The World Bank approved $75 million in financing for the Somalia Enhancing Public Resource Management Project (SERP), which aims to support Somalia as it builds strong Democratic governance system.
The financing will reduces institutional fragmentation and strengthen government institutions for improved service delivery.
The initiative is co-financed by both an International Development Assistance (*IDA) grant and a grant from the Somalia Multi-Partner Fund.
Although the long-term growth of the Somali economy continues to be held back by various climate-related shocks such as drought and floods, the COVID-19 pandemic, and frequent locust infestations, Somalia is working on tinting the page on decades of conflict, fragility, and state fragmentation and accerlerate poverty reduction and boost inclusive growth.
To help Somalia improve the capacity of its institutions and increase transparency and accountability in managing public resources will build on the success of previous operations.
It is also designed to establish coordination mechanisms at different levels, engage closely with all stakeholders, and balance the advanced and ambitious governance agenda of the government with the requirements and challenges of a fragile, conflict-affected, and violent (FCV) environment.
“This project is an opportunity to consolidate and build on the reforms put in place through previous World Bank interventions,” said Kristina Svensson, World Bank Country Manager for Somalia.
“It will also address synergies and interlinkages between the existing programs throughout Somalia and will help the government achieve a harmonized agenda, which is essential for transparency as fiscal decentralization becomes established,” said Svensson.
The project’s main objective is to strengthen accountability, transparency, and institutional capacity in public resource management across participating entities by leveraging synergies between various reform elements in a symbiotic manner.
This will be done by putting in place a coherent, consistent, and sustainable reform agenda for managing public finances and Human Resources in Mogadishu and across all the five federal member state.
The improved outcomes of this integrated approach to reforms will contribute to greater trust in fiscal management.
This will help the government decisively deal numerous prevailing challenges, such as weak capacity, asymmetric federal structures, security concerns, human capital deficits, and low levels of state legitimacy.
The approved budgetary by the World Bank will also offer an opportunity to enhance systems, staff skills, and effectiveness of civil service management to improve government capacity to deliver services to citizens.
According to a World Bank 2019 report, nearly 70 percent of the population lived below the poverty line.
The global COVID-19 pandemic, locusts, and floods, as well as the war in Ukraine have further caused significant economic damage.
“The initiative will incorporate the lessons we have learned through recent engagement in Somalia and will therefore help the country achieve consistency, harmonization, economies of scale, and interoperability in managing public resources,” said Jiwanka B. Wickramasinghe, World Bank Senior Financial Management Specialist.
“It is designed to work across Somali governments so as to sustain a positive trajectory that will require predictable financing and improved institutions (among other factors) and that prepares for future financing opportunities once the country will be eligible for full and irrevocable debt relief.”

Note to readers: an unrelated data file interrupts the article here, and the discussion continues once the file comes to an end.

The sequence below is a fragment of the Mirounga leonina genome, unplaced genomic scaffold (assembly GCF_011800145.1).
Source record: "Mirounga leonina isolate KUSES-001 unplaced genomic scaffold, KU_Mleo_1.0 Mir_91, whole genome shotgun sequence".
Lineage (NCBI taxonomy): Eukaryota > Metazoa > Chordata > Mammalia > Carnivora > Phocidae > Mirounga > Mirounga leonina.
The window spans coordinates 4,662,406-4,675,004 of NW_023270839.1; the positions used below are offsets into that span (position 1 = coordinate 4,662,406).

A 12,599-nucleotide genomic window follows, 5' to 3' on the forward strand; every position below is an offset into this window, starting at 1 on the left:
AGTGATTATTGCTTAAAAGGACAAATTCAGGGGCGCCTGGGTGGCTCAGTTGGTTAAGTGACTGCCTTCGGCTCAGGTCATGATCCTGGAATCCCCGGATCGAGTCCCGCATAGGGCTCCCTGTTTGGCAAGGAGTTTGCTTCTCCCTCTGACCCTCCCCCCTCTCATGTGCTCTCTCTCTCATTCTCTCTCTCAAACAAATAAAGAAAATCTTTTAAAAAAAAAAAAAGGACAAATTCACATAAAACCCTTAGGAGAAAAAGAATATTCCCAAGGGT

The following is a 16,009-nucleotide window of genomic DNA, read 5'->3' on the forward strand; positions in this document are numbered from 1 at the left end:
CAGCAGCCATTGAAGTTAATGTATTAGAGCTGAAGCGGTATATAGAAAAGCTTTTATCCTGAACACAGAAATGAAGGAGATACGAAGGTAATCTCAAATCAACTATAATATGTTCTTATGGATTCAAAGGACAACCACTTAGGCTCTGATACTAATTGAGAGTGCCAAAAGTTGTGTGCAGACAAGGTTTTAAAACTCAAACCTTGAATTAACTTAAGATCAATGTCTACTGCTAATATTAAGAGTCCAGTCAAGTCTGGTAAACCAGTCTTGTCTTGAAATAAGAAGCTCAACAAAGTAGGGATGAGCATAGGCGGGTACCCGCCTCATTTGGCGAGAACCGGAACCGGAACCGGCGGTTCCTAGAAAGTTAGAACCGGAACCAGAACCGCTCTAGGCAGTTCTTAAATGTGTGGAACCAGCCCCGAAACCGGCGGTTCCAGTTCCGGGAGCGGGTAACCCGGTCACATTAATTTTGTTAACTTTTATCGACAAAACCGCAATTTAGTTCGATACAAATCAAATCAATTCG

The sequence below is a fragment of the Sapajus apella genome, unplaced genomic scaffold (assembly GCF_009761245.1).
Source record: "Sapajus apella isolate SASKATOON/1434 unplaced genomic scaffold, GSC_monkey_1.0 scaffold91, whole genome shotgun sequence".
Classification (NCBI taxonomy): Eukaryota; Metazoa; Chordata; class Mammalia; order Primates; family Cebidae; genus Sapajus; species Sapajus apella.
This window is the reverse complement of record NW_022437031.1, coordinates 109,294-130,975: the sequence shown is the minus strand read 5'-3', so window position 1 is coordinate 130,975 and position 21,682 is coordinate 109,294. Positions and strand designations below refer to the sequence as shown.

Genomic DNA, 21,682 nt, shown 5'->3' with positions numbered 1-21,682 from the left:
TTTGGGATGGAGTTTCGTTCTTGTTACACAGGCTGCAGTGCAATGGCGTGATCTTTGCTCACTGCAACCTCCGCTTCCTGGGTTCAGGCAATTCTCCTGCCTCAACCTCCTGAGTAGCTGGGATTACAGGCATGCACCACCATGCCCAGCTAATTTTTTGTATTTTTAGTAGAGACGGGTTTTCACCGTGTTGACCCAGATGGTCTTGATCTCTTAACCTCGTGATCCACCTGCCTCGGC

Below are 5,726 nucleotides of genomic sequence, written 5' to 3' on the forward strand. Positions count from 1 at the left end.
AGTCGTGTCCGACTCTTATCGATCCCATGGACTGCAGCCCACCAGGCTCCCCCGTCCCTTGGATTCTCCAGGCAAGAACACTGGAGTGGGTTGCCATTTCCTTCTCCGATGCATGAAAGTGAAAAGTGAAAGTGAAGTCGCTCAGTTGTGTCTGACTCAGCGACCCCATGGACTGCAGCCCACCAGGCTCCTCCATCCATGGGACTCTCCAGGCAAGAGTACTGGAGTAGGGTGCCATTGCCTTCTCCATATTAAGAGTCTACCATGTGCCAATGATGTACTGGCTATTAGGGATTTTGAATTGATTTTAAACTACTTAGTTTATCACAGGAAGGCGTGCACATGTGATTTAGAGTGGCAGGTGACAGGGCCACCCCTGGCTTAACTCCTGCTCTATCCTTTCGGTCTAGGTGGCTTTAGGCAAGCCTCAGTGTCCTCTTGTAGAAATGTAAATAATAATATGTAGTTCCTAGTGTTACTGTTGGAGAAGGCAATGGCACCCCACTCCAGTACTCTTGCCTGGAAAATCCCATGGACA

For Somalia to address the broader challenges it is faced with, it will require continuing the reform momentum, anchored in the heavily indebted poor countries initiative that is set to help Somalia regain control of its financial freedom.
The government has embarked on a broad reform agenda in the areas of public finances and public sector management.
Several gains have been made such as an updated legal and policy framework, automation, large and medium taxpayer offices and taxpayer identification in operation, and functional reviews completed in selected ministries, departments and agencies.
Despite substantial political and security challenges, the Federal Government of Somalia (FGS) and the Federal Member States (FMS) are being established.
The two inter-government organizations are now tasked with spearheading efforts to provide better services to the Somali people who last saw developments projects thirty years ago.
Somalia’s Federal System which was believed to be the best solution to propel the nation from the dark remnants of President Siyad Barre’s military regime toppled in 1991 to one of the emerging economies, has itself not picked.
Previously, unnecessary political tensions stalled reform efforts key to advancing human rights in the country, while conflict-related abuses, insecurity, and humanitarian and health crises took a heavy toll on civilians.
Elected in May, President Hassan Sheikh Mohamud’s government is facing a number of long-running governance projects and challenges.
High on the list for Somalia’s international partners will be to see the new administration complete a review of the provisional constitution, with the aim of finalising the document.
Related tasks include developing the surrounding framework, building out the judicial services and human rights commissions and establishing a constitutional court.
Dr. Hassan Sheikh Mohamud will also need to continue economic reforms, such as improving public financial management and increasing domestic revenue mobilisation to attain full debt relief and begin exploring electoral reforms to set the stage for the next round of national elections in 2026.